In 1946 English replaced German as the foreign “first language” to be taught in the Swedish school system. The process of replacing German with English had been going on for some time, but there had certainly been voices raised against the reform. German elite culture had a strong standing among Swedish intellectuals and studying German was considered essential in getting access to the deep currents of European history and civilisation. By the mid-40s, however, opposition against English as first language was hard to find. German had become tainted by the atrocities of World War II and it was clear that the future belonged to the Anglo-Saxon cultural sphere.Yet in Germany, Sweden would keep its allure. The image of Sweden in the German context can be described as almost utopian during the second half of the 20th century: the country that is what Germany could have been.This book discusses Swedish-German relationships during the 20th century and what shaped them; the reception of Swedish literature historically and its role today, in the shadow of the successful Swedish crime novel; the changing perception of Sweden in German media and the limitations of the “designed” image of Sweden. In a time when German and Swedish cultural relations are growing stronger again, is Sweden still going to be perceived as “Swetopia”?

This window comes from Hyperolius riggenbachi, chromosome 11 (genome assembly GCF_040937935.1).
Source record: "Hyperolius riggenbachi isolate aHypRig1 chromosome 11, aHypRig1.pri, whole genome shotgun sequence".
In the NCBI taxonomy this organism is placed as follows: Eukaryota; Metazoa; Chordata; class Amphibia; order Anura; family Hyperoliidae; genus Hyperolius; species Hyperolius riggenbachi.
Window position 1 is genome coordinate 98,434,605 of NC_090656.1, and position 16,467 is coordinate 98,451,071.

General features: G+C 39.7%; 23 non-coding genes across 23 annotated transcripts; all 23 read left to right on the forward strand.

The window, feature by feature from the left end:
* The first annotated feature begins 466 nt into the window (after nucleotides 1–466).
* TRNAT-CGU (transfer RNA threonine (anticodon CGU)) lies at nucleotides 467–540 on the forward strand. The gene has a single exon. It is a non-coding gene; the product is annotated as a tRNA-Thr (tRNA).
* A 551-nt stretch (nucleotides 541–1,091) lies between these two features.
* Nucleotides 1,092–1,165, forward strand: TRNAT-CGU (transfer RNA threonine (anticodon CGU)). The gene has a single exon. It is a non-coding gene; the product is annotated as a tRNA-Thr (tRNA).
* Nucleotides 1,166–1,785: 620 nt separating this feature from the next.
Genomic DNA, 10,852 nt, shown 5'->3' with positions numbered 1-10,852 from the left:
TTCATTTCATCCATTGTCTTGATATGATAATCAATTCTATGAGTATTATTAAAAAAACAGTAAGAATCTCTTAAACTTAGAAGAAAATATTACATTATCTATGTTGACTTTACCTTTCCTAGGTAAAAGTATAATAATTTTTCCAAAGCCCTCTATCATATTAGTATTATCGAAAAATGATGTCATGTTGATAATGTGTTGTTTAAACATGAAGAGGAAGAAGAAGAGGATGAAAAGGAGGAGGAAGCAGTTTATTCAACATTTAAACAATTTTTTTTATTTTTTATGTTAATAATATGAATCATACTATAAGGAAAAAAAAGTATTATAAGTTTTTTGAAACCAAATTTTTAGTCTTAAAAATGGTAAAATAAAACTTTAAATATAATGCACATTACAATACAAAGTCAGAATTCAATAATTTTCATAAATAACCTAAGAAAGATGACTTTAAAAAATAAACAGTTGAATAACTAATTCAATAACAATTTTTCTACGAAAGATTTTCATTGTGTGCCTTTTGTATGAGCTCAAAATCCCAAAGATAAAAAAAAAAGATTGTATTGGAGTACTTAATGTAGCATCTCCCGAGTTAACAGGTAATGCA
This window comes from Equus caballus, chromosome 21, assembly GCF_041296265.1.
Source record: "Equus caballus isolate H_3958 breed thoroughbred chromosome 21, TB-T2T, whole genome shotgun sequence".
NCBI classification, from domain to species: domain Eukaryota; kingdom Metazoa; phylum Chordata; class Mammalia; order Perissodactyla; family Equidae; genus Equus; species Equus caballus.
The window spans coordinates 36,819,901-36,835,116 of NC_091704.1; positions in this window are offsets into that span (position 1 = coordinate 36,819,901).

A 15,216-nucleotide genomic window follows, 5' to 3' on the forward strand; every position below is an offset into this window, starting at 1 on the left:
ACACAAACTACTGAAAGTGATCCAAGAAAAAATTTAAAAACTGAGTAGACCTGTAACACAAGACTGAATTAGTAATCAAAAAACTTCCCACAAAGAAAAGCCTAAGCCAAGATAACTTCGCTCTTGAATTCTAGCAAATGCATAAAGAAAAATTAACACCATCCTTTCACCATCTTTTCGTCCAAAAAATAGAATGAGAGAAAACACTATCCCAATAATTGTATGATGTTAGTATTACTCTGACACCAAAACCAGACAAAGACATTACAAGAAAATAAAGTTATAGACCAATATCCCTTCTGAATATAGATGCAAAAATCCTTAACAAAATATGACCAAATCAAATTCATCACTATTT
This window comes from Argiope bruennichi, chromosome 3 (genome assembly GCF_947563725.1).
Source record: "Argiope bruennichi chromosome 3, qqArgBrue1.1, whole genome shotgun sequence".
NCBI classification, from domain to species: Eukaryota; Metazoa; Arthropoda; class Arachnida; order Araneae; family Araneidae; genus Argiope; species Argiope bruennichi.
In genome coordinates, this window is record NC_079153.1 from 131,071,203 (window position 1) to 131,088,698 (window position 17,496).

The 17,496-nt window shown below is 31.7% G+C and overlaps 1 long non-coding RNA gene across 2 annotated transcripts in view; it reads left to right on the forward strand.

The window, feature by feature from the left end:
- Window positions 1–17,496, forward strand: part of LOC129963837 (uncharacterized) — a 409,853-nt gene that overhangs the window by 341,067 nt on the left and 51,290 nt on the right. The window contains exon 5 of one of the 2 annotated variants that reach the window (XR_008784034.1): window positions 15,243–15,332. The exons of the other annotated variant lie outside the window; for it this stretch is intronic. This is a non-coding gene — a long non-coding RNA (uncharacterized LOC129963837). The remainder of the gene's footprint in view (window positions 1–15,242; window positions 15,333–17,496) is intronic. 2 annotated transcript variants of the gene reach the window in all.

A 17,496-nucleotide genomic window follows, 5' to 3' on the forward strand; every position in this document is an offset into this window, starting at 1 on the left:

Images of Sweden III
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